Bigfoot Trailers got heavier? - Fiberglass RV


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Old 07-14-2007, 11:46 PM   #1
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In looking for a used trailer, I'm finding used Bigfoot 17's from the 1980's are 1875 lbs. dry weight. New Bigfoot 17's are 2800 lbs. dry weight.

What year did they get heavier, and what is adding all the additional weight?

Thanks,
Fran
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Old 07-15-2007, 06:48 PM   #2
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Every version seems to be heavier than the one it replaces... and not just at Bigfoot (but especially with them)

Some contributing factors:
  • increased body width
  • additional standard features
  • thicker body construction (e.g. thicker foam in 2500 series versus 1500 series)
  • additional body structure (at some point they gained a plywood roof panel), in some cases to accommodate a more squared shape
As the trailer body gets heavier and perhaps the maker allows for more cargo, the frame might get heavier to be strong enough. Certainly the axle capacities have gone up with time, so the axles (and wheels and tires) themselves are heavier.

By the way, I doubt any of those 1980's units really weigh as little as 1875 lb (although I could be wrong). That number is probably with no optional equipment (and just about every trailer has options), and even propane tanks and batteries were at one time considered "options". Another factor might be increasing honesty by the manufacturer - the numbers could go up without the trailers actually getting heavier!
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Old 07-15-2007, 06:54 PM   #3
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Our 1989 Bigfoot 17G weighed in at 2660#s loaded on the Oregon state scales.



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I agree Brian. I can tell you for sure Dee and I did not pack on 800 + lbs.
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Old 07-17-2007, 11:54 PM   #4
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Thanks all for the reply. Very informative.

Keith and Dee, do you know what your tongue weight is, or what Bigfoot claimed was the tongue weight for your '89? We have an '88 Toyota Landcruiser with 3500lb. tow limit and 300 lb tongue weight limit. Could it safely tow this oder model?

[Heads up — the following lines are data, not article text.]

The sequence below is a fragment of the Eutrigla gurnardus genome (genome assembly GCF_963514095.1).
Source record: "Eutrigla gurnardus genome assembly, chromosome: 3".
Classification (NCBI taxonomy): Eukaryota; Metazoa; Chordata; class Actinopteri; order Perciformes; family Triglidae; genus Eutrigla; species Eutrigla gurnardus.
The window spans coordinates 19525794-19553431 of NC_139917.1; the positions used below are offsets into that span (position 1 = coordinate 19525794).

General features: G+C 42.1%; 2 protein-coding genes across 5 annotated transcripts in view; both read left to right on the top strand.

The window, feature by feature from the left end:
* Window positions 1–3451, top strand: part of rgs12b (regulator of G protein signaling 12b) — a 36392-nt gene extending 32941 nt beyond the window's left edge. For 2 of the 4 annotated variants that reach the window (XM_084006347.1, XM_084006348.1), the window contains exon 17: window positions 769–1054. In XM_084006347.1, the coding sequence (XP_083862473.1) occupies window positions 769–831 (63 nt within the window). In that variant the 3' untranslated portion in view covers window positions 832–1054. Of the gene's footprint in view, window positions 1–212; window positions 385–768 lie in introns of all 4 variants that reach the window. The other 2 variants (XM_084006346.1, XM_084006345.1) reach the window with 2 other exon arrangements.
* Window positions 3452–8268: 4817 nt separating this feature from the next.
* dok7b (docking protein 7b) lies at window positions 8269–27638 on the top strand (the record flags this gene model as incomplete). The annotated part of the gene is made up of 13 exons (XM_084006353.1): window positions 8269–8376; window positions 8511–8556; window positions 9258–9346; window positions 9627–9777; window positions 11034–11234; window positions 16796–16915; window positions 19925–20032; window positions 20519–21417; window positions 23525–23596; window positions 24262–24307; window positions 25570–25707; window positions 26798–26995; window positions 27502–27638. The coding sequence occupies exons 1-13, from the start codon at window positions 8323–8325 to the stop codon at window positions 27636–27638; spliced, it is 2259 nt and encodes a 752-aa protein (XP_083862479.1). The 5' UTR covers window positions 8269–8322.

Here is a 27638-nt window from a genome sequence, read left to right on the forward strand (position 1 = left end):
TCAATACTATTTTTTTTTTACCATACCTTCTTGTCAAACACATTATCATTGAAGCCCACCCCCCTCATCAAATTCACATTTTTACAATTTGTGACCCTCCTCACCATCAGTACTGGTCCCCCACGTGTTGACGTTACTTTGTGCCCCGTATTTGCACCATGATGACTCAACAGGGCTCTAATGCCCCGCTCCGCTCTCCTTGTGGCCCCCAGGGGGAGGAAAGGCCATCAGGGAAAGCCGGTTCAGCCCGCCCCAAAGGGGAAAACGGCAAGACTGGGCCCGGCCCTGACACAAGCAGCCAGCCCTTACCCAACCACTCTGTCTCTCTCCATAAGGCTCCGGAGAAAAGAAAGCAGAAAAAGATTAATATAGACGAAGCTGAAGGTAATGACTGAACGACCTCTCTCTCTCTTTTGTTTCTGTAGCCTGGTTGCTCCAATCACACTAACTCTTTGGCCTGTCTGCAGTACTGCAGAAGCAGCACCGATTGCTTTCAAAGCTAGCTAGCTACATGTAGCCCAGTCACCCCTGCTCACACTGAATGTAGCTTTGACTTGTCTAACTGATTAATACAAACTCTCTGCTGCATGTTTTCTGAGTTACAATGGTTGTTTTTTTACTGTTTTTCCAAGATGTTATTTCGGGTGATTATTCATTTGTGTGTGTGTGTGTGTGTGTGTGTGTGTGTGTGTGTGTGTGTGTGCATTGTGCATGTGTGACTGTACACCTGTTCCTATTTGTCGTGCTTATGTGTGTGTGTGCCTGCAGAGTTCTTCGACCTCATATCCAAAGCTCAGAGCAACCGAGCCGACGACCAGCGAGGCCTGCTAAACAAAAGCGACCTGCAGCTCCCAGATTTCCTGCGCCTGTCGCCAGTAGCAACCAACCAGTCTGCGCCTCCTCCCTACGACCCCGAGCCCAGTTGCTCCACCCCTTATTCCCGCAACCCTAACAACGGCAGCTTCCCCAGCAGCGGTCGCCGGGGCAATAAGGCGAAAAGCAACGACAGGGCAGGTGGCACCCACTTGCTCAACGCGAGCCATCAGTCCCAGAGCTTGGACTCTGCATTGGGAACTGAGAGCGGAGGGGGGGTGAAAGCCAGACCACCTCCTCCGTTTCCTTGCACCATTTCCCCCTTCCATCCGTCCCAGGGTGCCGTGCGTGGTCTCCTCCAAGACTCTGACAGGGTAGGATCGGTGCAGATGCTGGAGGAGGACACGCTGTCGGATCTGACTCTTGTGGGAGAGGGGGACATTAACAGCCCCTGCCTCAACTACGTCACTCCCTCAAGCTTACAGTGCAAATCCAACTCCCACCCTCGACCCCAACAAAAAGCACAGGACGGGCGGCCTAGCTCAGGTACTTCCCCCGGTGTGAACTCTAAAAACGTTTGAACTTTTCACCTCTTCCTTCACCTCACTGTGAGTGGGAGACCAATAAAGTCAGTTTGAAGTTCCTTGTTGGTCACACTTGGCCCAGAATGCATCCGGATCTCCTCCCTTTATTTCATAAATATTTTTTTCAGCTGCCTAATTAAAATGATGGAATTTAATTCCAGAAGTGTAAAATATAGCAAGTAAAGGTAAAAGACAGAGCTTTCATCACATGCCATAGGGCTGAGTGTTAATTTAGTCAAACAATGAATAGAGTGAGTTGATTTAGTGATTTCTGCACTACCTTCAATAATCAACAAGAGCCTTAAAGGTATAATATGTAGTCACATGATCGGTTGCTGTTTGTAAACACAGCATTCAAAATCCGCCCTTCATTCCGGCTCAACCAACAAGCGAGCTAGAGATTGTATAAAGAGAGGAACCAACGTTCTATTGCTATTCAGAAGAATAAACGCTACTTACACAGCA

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Fran
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Old 07-18-2007, 12:16 AM   #5
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Hi Francine, The factory says 230#s. I think they did not include 2 propane tanks and the battery. Ours unoffically done with a bath scale right around 300#s. Hope this helps. We really like this trailer! Keith


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Old 07-18-2007, 03:18 PM   #6
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Thanks, Keith and Dee. We are considering a Casita 16 SD and the Bigfoot 17, older and lighter model. I like the greater headroom in the BF and it looks wider, too.

What do you tow with?

Thanks,
Fran
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Old 07-18-2007, 03:31 PM   #7
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Fran,

My weights agree very well with Brian on my 1991 17' Bigfoot. We are normally around 3000# loaded (the trailer gives the 1875# weight) and our tongue weight is just under 300 lbs with two fill propane tanks and a extra large battery.

I tow with a Chevy Avalanche (5500 limit) and I can two at 75 mph and not know that the trailer is there. I only loose about 1 MPG while towing.

Good luck in your choice!

- Joe
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Old 07-18-2007, 04:47 PM   #8
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Quote:
Keith and Dee, do you know what your tongue weight is, or what Bigfoot claimed was the tongue weight for your '89?
Please remember that a manufacturer is most likely to give you a weight they can stand behind, and that is likely to be the dry weight. That has about as much meaning in the real world as comparing the weight of an empty suitcase to what the airline will allow as a maximum -- What you put in it, liquids, food, clothing, appliances, bedding, cook stuf, etc., will have a large effect on the final weight. Manf's dry weights, including tongue weights, are just starting places.
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